Data firms have found that the average American viewer watches TikTok for 80 minutes a day, The Post reported, which is more than the time spent on Facebook and Instagram combined.
TikTok is similar to many social media apps, privacy researcher Sameer Patil said Tuesday, aside from the international politics. “Their goal essentially is to serve you with target ads or targeted content to serve their business model,” said Patil, a University of Utah computing professor who specializes in user privacy online.
The difference, he said, is that TikTok is owned by a Chinese company — and that presents a jurisdiction issue. The best way to calm fears of American data being owned by the Chinese government is to make sure the data never leaves American soil, he said.
President Donald Trump in 2020 tried to rid the United States of TikTok but said he would relent if ByteDance sold to an American buyer. But, The Post reported, the Chinese government stepped in. Since then, ByteDance announced Project Texas, which it says is aimed at routing all American traffic on TikTok through data centers owned by American cloud-storage provider Oracle.
Follow The Washington Post on TikTok
TikTok doesn’t make its code publicly available, Patil said, so users just have to trust that the company is keeping its word.
As an exercise in class, Patil said he has his students read the privacy statements published by social media giants. “I just come away with students who are blown away,” he said.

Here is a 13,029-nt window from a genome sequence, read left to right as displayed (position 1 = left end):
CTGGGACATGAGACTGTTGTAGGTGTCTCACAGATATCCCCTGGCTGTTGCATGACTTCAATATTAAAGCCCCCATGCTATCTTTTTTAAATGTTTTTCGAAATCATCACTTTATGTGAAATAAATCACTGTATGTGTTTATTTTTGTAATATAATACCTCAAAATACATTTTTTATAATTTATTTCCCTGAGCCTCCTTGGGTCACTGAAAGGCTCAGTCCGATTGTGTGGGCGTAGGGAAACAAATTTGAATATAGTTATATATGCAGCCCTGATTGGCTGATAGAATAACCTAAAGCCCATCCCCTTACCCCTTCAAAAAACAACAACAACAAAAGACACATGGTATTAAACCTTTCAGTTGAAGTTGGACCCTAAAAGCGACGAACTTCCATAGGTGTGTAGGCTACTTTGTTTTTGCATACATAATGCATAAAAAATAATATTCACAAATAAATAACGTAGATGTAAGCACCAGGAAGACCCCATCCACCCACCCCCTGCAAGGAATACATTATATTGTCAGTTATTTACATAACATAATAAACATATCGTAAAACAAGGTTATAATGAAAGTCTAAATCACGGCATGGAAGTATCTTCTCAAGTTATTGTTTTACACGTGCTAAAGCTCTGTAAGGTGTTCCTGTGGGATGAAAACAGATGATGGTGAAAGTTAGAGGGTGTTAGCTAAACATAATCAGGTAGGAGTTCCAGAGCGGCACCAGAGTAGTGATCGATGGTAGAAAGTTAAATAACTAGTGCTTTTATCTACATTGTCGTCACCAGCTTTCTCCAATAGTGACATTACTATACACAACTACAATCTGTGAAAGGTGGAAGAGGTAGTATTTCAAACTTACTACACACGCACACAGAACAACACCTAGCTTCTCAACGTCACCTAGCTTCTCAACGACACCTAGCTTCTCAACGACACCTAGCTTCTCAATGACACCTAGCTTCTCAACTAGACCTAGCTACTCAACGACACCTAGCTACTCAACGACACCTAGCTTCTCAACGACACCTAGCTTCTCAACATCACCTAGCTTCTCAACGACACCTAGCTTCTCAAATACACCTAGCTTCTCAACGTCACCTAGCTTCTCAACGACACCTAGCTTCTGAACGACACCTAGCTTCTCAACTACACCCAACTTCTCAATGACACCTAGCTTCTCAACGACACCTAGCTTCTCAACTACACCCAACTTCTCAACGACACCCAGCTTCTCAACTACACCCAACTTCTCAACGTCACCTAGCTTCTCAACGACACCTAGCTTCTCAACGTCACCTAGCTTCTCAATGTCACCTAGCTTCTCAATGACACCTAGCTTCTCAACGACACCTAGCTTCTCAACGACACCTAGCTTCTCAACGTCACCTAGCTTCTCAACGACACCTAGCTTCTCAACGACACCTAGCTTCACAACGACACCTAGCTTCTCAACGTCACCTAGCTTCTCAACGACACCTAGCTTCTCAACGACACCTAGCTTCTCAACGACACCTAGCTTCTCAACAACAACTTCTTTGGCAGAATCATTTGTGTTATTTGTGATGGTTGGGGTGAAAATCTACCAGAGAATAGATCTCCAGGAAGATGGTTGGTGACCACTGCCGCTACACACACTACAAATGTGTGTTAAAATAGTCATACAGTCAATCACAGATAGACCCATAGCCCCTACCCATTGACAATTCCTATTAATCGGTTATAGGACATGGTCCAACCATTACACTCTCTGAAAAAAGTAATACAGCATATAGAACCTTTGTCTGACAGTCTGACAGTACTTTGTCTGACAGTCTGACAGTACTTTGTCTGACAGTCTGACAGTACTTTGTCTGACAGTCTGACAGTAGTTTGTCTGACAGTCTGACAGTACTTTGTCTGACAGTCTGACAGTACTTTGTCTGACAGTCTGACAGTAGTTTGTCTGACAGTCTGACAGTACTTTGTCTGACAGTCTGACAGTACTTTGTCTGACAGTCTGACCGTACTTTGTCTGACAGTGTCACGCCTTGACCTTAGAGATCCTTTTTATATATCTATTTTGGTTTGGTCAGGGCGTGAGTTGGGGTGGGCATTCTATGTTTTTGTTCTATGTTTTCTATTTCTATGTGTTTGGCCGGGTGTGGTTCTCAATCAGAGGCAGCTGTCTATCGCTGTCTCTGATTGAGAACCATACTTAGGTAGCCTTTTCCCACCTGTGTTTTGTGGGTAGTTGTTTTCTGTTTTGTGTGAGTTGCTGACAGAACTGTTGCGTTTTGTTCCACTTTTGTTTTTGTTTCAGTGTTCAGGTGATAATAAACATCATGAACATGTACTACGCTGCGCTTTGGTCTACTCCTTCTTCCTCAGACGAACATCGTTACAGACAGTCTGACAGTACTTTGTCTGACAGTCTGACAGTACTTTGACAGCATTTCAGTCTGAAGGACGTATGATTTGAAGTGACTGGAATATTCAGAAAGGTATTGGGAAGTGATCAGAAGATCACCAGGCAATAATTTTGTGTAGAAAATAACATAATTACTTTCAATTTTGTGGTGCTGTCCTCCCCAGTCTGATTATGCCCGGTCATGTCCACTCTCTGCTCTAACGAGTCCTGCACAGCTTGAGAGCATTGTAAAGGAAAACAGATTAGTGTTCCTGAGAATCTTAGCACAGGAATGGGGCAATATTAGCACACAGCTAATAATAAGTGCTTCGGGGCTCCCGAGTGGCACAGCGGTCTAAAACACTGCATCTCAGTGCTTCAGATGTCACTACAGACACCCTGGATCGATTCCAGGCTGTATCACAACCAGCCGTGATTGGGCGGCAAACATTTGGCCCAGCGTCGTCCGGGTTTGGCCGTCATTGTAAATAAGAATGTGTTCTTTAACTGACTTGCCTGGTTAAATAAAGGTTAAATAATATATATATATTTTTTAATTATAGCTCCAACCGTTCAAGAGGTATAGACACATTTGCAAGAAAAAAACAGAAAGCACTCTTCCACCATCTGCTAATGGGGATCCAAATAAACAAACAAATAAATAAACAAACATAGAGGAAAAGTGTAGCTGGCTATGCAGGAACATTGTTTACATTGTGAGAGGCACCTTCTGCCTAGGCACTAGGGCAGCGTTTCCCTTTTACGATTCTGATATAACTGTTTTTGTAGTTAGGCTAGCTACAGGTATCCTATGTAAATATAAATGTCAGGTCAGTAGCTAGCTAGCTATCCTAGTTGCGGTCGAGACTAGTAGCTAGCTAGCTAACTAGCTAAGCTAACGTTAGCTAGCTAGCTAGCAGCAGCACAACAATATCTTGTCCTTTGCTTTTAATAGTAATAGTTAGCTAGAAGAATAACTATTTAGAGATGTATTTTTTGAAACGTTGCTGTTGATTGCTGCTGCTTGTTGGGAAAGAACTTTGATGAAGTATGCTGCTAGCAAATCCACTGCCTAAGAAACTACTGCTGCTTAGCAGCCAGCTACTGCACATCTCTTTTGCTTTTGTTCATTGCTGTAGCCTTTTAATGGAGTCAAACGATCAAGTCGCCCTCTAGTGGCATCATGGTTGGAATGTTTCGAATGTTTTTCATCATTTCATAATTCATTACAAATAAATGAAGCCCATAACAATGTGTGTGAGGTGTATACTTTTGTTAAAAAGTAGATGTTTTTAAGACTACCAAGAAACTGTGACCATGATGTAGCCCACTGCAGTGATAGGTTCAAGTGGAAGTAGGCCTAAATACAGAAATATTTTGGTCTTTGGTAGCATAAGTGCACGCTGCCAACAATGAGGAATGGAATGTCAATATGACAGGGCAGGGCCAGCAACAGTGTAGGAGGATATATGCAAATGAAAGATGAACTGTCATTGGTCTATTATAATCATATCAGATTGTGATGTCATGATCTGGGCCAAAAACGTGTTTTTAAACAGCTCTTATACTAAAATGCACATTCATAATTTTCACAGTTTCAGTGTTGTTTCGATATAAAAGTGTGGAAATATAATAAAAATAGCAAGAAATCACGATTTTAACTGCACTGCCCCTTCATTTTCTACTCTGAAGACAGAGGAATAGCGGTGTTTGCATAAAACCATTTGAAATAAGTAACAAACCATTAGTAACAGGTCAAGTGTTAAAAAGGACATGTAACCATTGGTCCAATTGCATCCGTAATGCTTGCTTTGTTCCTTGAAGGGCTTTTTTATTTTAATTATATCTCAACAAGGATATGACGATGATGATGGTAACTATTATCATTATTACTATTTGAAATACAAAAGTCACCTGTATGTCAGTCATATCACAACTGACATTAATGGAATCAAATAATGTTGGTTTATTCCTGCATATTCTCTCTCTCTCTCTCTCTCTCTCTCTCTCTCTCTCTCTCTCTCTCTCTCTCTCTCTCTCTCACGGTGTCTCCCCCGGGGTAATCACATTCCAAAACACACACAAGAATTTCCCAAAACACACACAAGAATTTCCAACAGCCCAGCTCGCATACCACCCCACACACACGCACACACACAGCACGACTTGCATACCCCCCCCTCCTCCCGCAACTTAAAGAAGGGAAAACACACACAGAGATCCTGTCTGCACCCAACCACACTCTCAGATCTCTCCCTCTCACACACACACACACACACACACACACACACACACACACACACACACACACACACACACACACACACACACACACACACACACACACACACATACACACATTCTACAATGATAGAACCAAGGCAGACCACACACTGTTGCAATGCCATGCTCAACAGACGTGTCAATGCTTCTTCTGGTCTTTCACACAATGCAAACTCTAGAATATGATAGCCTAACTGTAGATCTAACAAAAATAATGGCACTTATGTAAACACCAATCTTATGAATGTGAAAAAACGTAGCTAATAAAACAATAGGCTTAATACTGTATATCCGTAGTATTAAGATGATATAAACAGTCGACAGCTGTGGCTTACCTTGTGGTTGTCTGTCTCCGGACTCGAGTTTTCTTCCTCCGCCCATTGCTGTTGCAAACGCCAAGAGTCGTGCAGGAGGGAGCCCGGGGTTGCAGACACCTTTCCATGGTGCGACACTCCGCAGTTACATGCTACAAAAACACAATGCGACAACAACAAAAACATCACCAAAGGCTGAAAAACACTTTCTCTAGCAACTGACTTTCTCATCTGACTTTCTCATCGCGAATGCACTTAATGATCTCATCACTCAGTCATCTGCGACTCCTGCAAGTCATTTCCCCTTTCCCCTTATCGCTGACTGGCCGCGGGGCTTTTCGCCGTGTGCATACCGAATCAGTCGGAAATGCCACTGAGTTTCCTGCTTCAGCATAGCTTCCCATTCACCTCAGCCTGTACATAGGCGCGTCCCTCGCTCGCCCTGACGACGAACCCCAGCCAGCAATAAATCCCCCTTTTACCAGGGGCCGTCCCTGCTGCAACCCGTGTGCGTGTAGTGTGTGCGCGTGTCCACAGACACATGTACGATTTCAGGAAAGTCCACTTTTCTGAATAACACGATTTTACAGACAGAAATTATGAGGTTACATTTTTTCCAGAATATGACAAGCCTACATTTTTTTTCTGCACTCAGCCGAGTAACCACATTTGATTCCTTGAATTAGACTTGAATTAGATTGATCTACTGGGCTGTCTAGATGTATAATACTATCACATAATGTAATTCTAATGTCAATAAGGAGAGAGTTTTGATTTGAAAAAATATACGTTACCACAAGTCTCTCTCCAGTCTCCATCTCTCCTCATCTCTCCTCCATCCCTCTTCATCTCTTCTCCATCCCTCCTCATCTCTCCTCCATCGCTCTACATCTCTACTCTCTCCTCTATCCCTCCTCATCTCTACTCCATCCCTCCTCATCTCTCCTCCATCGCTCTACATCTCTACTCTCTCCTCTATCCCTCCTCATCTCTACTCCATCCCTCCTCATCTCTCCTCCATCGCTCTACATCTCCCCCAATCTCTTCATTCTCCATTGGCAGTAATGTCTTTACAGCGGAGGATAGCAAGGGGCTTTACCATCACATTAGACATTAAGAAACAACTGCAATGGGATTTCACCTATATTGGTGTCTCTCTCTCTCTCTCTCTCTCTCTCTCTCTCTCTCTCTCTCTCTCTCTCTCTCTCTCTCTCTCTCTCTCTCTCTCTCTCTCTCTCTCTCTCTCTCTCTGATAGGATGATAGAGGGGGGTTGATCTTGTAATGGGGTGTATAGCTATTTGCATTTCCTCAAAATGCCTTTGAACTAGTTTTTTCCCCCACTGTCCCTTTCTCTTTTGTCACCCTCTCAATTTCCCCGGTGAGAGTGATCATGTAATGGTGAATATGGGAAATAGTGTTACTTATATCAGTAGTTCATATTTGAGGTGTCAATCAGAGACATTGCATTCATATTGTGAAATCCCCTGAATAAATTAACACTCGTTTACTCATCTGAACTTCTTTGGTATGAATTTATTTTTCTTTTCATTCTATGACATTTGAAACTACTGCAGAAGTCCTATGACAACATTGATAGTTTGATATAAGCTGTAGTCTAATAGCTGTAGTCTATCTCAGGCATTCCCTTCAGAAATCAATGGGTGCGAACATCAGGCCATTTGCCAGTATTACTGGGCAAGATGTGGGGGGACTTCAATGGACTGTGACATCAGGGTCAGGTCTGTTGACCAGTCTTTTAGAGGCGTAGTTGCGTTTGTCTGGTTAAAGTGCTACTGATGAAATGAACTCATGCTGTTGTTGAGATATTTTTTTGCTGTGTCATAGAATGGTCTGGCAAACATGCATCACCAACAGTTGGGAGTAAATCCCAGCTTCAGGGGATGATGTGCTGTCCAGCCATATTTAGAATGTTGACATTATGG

Students are shocked at what these companies can harvest.
“You should just assume that everything is being collected and will be used in any way the company wants,” he said.
People are giving up not only their location, he said, but details with far-reaching possibilities.
Users who post videos of themselves on TikTok are giving away their image and voice, which can be used to make deepfake videos or fuel the progress of other artificial intelligence, he said. TikTok can learn about your consumer preferences by what’s in the background of your video. Did you mention you were going on a vacation somewhere? Don’t be surprised if you see ads for a hotel near your destination.
There is a more innocuous possibility, Patil said. Maybe these governors want their employees to stay focused at work.
The app is so effective that eventually a video from TikTok itself will appear nudging the user to consider whether they’ve been scrolling for too long.
This worry isn’t new. Just ask Greg Kinnear’s character in the 1998 Nora Ephron movie “You’ve Got Mail,” who during one scene worriedly read aloud from a newspaper that Virginia’s government (fictitiously) chose to remove solitaire from all government computers because no one had done any work for weeks. “You know what this is? You know what we’re seeing here? We’re seeing the end of Western civilization as we know it,” he told Meg Ryan’s character.
Patil agreed, saying social media companies don’t exist just to make users feel good.
“There is a deliberate attempt on the part of these companies to keep you there,” Patil said. “It’s not that users are addicted for no reason.”